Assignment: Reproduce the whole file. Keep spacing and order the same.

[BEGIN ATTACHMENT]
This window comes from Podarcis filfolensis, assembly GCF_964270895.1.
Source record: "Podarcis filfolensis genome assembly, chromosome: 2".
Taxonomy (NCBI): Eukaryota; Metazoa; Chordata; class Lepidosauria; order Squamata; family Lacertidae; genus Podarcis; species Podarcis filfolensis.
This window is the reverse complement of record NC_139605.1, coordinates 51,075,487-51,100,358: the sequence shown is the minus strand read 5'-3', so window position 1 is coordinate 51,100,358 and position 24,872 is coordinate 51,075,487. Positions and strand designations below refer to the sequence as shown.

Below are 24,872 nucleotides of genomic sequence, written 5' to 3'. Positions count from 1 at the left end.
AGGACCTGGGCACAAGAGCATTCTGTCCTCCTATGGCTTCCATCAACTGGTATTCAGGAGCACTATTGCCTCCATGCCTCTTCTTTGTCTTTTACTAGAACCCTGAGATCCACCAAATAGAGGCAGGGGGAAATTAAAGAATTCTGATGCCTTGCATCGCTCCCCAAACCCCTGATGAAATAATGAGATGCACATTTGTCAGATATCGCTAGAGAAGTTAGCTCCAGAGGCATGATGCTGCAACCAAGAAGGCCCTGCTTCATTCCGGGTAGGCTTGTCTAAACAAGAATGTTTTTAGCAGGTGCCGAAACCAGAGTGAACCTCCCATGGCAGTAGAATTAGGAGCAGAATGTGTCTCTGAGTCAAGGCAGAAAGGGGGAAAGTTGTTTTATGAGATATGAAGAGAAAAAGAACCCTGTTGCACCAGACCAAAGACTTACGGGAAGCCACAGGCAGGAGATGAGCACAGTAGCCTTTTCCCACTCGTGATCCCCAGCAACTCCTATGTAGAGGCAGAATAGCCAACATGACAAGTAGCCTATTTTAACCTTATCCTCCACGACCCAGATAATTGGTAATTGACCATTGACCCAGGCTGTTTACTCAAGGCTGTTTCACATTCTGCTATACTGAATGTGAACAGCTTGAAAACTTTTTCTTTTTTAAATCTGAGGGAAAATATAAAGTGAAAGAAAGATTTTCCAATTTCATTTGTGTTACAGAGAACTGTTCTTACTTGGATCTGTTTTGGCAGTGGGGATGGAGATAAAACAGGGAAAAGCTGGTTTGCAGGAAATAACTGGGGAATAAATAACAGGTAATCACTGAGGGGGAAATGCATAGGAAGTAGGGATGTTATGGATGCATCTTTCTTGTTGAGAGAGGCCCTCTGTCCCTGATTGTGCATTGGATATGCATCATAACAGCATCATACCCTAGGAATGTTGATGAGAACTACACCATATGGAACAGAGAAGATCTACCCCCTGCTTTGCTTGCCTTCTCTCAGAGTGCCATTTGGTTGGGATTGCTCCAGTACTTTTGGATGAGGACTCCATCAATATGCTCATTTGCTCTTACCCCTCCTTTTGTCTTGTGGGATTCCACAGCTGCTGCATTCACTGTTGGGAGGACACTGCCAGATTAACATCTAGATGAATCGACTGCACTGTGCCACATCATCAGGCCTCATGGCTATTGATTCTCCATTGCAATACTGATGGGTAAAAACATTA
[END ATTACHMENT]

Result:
This window comes from Podarcis filfolensis, assembly GCF_964270895.1.
Source record: "Podarcis filfolensis genome assembly, chromosome: 2".
Taxonomy (NCBI): Eukaryota; Metazoa; Chordata; class Lepidosauria; order Squamata; family Lacertidae; genus Podarcis; species Podarcis filfolensis.
This window is the reverse complement of record NC_139605.1, coordinates 51,075,487-51,100,358: the sequence shown is the minus strand read 5'-3', so window position 1 is coordinate 51,100,358 and position 24,872 is coordinate 51,075,487. Positions and strand designations below refer to the sequence as shown.

Below are 24,872 nucleotides of genomic sequence, written 5' to 3'. Positions count from 1 at the left end.
AGGACCTGGGCACAAGAGCATTCTGTCCTCCTATGGCTTCCATCAACTGGTATTCAGGAGCACTATTGCCTCCATGCCTCTTCTTTGTCTTTTACTAGAACCCTGAGATCCACCAAATAGAGGCAGGGGGAAATTAAAGAATTCTGATGCCTTGCATCGCTCCCCAAACCCCTGATGAAATAATGAGATGCACATTTGTCAGATATCGCTAGAGAAGTTAGCTCCAGAGGCATGATGCTGCAACCAAGAAGGCCCTGCTTCATTCCGGGTAGGCTTGTCTAAACAAGAATGTTTTTAGCAGGTGCCGAAACCAGAGTGAACCTCCCATGGCAGTAGAATTAGGAGCAGAATGTGTCTCTGAGTCAAGGCAGAAAGGGGGAAAGTTGTTTTATGAGATATGAAGAGAAAAAGAACCCTGTTGCACCAGACCAAAGACTTACGGGAAGCCACAGGCAGGAGATGAGCACAGTAGCCTTTTCCCACTCGTGATCCCCAGCAACTCCTATGTAGAGGCAGAATAGCCAACATGACAAGTAGCCTATTTTAACCTTATCCTCCACGACCCAGATAATTGGTAATTGACCATTGACCCAGGCTGTTTACTCAAGGCTGTTTCACATTCTGCTATACTGAATGTGAACAGCTTGAAAACTTTTTCTTTTTTAAATCTGAGGGAAAATATAAAGTGAAAGAAAGATTTTCCAATTTCATTTGTGTTACAGAGAACTGTTCTTACTTGGATCTGTTTTGGCAGTGGGGATGGAGATAAAACAGGGAAAAGCTGGTTTGCAGGAAATAACTGGGGAATAAATAACAGGTAATCACTGAGGGGGAAATGCATAGGAAGTAGGGATGTTATGGATGCATCTTTCTTGTTGAGAGAGGCCCTCTGTCCCTGATTGTGCATTGGATATGCATCATAACAGCATCATACCCTAGGAATGTTGATGAGAACTACACCATATGGAACAGAGAAGATCTACCCCCTGCTTTGCTTGCCTTCTCTCAGAGTGCCATTTGGTTGGGATTGCTCCAGTACTTTTGGATGAGGACTCCATCAATATGCTCATTTGCTCTTACCCCTCCTTTTGTCTTGTGGGATTCCACAGCTGCTGCATTCACTGTTGGGAGGACACTGCCAGATTAACATCTAGATGAATCGACTGCACTGTGCCACATCATCAGGCCTCATGGCTATTGATTCTCCATTGCAATACTGATGGGTAAAAACATTA